Beaver dams long term are not an angler's friend.  Beaver runs can be way dangerous to step in and the pongee sticks the beavers leave behind can impale an angler.


Beaver dams are not good for the stream and you should contact the WDNR and tell them about dams you have found.

Gill lice thrive in beaver dams.

Please contact the WDNR when you find a beaver dam.

April 03, 2016

Barb Out Wandering Again

Barb went to The Kickapoo Valley Reserve today to hike another trail.

Some trees on the rock face of the Kickapoo River that could no longer stay upright.

Steps up to KVR Visitor's Center.

Barb loves taking tree photos.

 Birch trees are my favorite.

A scary bridge that only creaked a little when Barb crossed it.

Six miles later on Old 131 Trail she came home.

Trip Report Crawford County Not Typical

Drove down to southwest Crawford county and accessed some streams from the road.

One stretch screamed for me to wet a line.  I fished for 1 hour and landed 21 browns.  One was decent sized but got off before I could net it.

Landed 5 from this hole.

Landed a dozen from this huge beaver dam.  Is where I lost big fish of the day.

Went to another nearby stream and caught a couple more.

About 300 yards from the vehicle I saw movement in the weeds about 50 yards from me.  There is a hound that visits  some of the time while I fish.  I remember it well.  A big floppy eared coon dog that always wants petting and swims in the water in front of me and ruins my fishing.

The movement kept getting closer and I finally caught a glimpse of color through the weeds.  No coon dog colors.  It was black in color and way big.  I had seen bear tracks on this stream before.  My mind began to race.

I thought bear and then I thought mother bear and it being protective of its cubs.  I started searching my vest pockets for my bear spray.  I then remembered I gave it to my wife for her hiking.

Next thought was to climb a tree.  No decent trees and if there was I might have a hard time getting up one with my bad knees.  Running was out of the question also. I waded out into the beaver dam to the top of my waders.  I thought if it was a bear I was going all the way in to avoid it.

I then remembered reading about yelling at bears trying to scare them away.  I started to yell and the yelling had an opposite effect on the movement.  It sped up and came at me faster.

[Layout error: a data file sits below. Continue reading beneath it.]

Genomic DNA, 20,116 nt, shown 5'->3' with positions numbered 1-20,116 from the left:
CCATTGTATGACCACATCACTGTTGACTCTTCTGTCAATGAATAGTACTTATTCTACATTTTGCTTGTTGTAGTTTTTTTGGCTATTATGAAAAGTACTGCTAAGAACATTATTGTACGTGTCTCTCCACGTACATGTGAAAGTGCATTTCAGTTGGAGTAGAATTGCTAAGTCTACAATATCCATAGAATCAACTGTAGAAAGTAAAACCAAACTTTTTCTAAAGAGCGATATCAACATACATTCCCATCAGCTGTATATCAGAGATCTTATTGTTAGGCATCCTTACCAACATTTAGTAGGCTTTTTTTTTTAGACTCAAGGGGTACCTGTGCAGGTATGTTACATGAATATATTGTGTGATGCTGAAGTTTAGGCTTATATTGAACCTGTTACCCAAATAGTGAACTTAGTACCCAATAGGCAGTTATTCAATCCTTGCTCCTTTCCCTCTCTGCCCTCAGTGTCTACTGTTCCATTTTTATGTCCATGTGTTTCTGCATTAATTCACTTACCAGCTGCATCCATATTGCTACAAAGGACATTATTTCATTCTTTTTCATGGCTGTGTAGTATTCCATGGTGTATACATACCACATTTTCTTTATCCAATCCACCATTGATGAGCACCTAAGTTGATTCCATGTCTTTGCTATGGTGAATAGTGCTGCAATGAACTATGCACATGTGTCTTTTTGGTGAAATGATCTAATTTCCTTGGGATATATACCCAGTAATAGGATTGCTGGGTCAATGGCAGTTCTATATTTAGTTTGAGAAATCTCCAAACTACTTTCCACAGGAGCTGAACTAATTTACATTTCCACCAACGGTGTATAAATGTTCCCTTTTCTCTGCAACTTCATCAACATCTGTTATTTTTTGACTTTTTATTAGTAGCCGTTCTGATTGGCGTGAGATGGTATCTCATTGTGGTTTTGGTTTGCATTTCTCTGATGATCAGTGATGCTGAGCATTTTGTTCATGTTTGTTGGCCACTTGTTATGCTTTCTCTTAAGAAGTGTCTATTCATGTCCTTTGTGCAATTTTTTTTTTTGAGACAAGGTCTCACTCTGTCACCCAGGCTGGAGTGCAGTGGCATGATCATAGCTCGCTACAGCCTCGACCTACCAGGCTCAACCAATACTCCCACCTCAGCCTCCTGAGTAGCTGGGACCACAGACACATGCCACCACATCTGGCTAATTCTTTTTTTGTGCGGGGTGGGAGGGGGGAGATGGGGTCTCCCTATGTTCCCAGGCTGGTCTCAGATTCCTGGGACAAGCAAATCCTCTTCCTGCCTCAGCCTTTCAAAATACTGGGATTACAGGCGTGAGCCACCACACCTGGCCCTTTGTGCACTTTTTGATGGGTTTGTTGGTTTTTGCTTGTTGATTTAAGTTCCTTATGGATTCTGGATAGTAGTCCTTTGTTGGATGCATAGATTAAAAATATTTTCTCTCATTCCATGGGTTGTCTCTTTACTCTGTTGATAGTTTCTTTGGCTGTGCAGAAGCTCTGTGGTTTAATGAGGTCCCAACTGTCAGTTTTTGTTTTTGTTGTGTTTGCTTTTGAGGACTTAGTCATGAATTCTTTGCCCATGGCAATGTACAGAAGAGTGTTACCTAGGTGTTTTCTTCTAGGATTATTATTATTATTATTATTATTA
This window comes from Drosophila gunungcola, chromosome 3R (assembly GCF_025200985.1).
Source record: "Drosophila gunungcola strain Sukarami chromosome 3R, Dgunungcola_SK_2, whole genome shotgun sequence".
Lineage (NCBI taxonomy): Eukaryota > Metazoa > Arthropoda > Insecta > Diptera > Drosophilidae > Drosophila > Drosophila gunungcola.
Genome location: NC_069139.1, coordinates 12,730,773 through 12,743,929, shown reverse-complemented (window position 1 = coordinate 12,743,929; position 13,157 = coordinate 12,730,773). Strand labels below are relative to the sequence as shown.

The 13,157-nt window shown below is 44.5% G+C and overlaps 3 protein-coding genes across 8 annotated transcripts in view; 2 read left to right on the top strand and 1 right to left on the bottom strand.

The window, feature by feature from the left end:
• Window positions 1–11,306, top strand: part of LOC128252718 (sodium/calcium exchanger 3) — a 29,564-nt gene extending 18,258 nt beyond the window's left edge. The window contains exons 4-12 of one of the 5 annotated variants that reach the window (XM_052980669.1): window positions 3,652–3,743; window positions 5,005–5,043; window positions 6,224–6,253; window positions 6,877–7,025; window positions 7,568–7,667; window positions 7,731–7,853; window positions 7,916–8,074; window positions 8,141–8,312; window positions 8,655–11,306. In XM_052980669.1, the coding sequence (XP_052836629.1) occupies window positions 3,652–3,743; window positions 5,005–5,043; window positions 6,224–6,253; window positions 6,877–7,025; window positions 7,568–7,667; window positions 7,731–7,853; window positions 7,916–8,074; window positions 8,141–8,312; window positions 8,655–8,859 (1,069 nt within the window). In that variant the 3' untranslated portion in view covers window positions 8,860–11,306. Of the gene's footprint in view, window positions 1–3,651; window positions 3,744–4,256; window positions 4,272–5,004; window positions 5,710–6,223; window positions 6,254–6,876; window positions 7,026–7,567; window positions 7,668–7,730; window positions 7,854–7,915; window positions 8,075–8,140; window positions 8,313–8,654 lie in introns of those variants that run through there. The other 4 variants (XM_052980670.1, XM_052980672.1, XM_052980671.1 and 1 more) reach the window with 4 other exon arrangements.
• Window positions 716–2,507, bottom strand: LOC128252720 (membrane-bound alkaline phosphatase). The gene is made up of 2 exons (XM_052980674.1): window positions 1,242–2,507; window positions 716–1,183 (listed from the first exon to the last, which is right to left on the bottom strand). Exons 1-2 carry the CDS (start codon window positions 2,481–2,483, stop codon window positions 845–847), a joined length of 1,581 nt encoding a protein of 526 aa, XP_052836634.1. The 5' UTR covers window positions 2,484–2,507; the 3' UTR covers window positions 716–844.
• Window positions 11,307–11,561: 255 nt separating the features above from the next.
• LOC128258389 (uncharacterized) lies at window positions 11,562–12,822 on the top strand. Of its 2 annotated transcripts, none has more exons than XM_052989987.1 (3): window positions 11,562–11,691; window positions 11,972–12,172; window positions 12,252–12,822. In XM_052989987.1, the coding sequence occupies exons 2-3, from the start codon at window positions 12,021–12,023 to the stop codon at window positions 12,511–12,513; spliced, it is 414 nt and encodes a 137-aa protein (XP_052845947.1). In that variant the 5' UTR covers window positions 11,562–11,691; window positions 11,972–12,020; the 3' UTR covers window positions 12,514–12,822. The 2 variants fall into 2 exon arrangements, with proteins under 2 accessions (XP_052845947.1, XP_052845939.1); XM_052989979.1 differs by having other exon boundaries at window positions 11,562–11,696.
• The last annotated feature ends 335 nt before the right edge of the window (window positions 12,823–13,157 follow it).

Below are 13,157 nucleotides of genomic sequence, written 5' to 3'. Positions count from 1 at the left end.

This big black thing ran like no dog I had ever seen and I was certain it was a bear.  It lumbered and really looked wider across the chest.  I had my Swiss army knife out and was ready to be eaten.

It broke through the weeds and out into the open.  Its head was huge and it was all black.  Then I caught a glimpse of a skinny medium length tail.  No bear has a tail like that. I was relieved.  I had a run in with a Rottweiler once on stream and it was really tense for a while.  This thing was another half size bigger. No flop ears on this big muscular all black dog.  It had shorter ears.

I pride myself in reading a dog's body language and this one seemed like it might be friendly.  It ran up to me at full speed and slowed clumsily as it got close to me.  It came right out in the water with me. This all black 150-170 pound dog looked like a black lab and mastiff cross.

It demanded to be petted and rubbed on me so hard it nearly knocked me over.  It jumped up on me and put its paws on my shoulders. It had a drooling problem like mastiffs I have seen in the past.  It did a head shake that sprayed the water and me with drool.  I petted it for a while and then walked back to the vehicle.  The dog stayed out there exploring.

About a mile down the roadway I saw a lady walking along the road.  She flagged me down and asked me if I had seen a really big black dog.  I told her where I had seen it.  She grumbled about how much trouble the dog was in and off she walked.